Wednesday, October 12, 2011

Full Map of the Cesium Counts

I do not think the good people at the Tokyo Shimbun will mind too much if I offer a jpeg of their October 7 printout of the Cesium 134 and Cesium 137 counts of the Kanto Area, with a legend and color scheme that at least makes some kind of sense.

As the map shows, the town of Iidate, which was not a part of the original evacuation zone, just got plastered. So for several days after the disaster, the populace of the town went about their business, without precautions, though their environment was more sullied than most of the area within the 30-to-20 band where folks were advised to not leave their homes due to fallout. I would not surprised if "Iidate" does not become a metaphor for a total governmental failure (the SPEEDI data available to the Prime Minister's Office at the time of the disaster showed that the town was in danger. Nobody at the Kantei knew what to do with the data, however.)

Stunning also is the tongue of light green extending from the Miyagi border to the border of Tochigi, engulfing the major cities of Fukushima and Koriyama -- the prefecture's agricultural and industrial corridor. What a mess.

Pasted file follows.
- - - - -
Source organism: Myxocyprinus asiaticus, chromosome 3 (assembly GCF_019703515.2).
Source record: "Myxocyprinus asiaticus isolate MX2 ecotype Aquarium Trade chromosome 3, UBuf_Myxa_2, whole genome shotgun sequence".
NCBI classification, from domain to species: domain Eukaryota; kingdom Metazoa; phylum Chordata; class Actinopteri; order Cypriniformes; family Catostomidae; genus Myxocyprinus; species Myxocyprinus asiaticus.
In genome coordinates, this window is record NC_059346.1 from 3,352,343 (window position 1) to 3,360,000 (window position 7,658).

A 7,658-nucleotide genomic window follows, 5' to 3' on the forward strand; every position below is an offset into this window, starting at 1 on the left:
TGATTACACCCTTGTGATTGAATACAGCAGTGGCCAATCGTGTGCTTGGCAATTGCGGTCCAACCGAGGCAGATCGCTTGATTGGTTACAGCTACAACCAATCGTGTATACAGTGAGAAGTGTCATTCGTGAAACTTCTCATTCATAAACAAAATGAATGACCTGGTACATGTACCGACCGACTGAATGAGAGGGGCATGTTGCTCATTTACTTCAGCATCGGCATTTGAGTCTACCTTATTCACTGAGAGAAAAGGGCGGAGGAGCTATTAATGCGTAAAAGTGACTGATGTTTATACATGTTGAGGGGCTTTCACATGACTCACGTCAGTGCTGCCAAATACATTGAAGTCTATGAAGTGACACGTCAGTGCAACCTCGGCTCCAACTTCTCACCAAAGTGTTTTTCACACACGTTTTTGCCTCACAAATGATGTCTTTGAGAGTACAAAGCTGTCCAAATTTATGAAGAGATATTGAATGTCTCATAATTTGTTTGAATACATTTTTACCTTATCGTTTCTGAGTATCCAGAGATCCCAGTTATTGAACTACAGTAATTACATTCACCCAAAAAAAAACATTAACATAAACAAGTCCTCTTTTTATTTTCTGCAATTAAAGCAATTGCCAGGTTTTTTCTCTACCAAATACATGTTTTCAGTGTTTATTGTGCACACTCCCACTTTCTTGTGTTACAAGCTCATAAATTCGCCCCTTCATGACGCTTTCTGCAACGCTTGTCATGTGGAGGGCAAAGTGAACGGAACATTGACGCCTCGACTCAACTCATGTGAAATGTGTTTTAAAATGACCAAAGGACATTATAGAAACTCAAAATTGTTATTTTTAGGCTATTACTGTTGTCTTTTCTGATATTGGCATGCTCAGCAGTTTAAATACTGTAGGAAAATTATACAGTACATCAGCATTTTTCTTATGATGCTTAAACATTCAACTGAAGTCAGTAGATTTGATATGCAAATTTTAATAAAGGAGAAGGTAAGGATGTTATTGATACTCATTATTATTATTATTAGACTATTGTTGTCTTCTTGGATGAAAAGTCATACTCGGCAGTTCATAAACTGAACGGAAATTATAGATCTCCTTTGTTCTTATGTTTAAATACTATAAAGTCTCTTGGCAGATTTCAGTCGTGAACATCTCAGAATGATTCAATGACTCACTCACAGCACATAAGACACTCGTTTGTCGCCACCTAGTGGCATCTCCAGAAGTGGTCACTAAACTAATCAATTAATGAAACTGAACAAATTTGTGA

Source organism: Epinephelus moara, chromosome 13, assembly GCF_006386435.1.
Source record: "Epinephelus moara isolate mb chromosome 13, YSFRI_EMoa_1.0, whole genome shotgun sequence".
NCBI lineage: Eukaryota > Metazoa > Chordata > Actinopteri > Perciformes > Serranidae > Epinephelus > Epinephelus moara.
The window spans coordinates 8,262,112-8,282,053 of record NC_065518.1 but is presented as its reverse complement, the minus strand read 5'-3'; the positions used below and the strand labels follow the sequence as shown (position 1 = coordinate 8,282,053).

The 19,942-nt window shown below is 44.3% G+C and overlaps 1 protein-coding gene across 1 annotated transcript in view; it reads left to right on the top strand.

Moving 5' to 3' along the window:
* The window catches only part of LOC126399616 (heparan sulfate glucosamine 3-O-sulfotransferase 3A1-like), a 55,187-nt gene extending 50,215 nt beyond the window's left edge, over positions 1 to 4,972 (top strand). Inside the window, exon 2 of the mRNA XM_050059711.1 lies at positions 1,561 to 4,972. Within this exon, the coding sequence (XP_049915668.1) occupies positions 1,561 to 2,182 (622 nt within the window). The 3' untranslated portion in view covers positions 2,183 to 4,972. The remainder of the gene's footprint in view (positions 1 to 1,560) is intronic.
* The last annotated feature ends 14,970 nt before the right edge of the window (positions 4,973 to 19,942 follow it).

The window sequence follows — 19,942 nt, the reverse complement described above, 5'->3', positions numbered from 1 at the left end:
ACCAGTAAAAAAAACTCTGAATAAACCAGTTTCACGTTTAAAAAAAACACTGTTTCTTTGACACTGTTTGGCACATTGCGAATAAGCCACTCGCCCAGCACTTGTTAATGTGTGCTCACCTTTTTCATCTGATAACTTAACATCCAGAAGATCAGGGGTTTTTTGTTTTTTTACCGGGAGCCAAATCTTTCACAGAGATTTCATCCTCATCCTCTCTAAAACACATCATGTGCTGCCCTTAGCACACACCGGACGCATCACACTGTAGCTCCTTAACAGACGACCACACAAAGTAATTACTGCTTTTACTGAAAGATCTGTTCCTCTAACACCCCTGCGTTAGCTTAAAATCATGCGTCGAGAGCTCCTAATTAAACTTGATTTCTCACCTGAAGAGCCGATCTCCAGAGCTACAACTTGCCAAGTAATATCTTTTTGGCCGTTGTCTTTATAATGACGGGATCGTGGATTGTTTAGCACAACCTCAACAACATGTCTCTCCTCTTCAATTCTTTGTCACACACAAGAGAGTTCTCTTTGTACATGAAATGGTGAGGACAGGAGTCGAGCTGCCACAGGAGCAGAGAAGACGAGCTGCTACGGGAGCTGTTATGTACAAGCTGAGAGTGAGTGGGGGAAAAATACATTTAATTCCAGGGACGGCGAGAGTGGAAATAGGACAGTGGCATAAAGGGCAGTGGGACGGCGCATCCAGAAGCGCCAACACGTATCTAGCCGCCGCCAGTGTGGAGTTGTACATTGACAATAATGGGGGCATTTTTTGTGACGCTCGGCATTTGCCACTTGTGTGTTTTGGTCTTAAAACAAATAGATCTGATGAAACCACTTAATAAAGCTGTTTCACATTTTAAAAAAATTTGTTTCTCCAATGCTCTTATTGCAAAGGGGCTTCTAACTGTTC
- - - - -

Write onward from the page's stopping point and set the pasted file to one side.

As for the other prefectures, well, the highland and alpine areas of Gunma and Tochigi are contaminated, even though they be 100 to 180 kilometers from the Fukushima Daiichi plant, while the plains and lower hills are spared.

As to what happened to the area southwest of Tsuchiura, goodness knows. Must have been an unfortunate front of rain.

For a large reproduction of this map, click HERE.


Anonymous said...

The dark red and much of the orange zones are at least as heavily contaminated as the exclusion zone around Chernobyl. It makes the original US recommendation for its citizens to stay at least 80 km away from the reactors look pretty reasonable.

Anonymous said...

The unit of measurement, as always, leaves me floundering Anon. Do you have somewhere that helps me understand what the red means other than "scary".

Anonymous said...

The closed zone (Zone of Alienation) around Chernobyl, where no-one is still allowed to live, covers areas contaminated with more than 1.44 million becquerels/square meter of radioactive cesium. The Zone of Permanent Control, where people are required to undergo regular health checks, is contaminated with more than 550,000 becquerels/square meter.

The dark red area on the Fukushima map is contaminated with over 3 million becquerels/square meter. The orange area is contaminated with 1-3 million becquerels/square meter.

The Bulletin of the Atomic Scientists notes this in an article on the consequences of Fukushima, without giving the actual figures:
(scroll down to just below the map)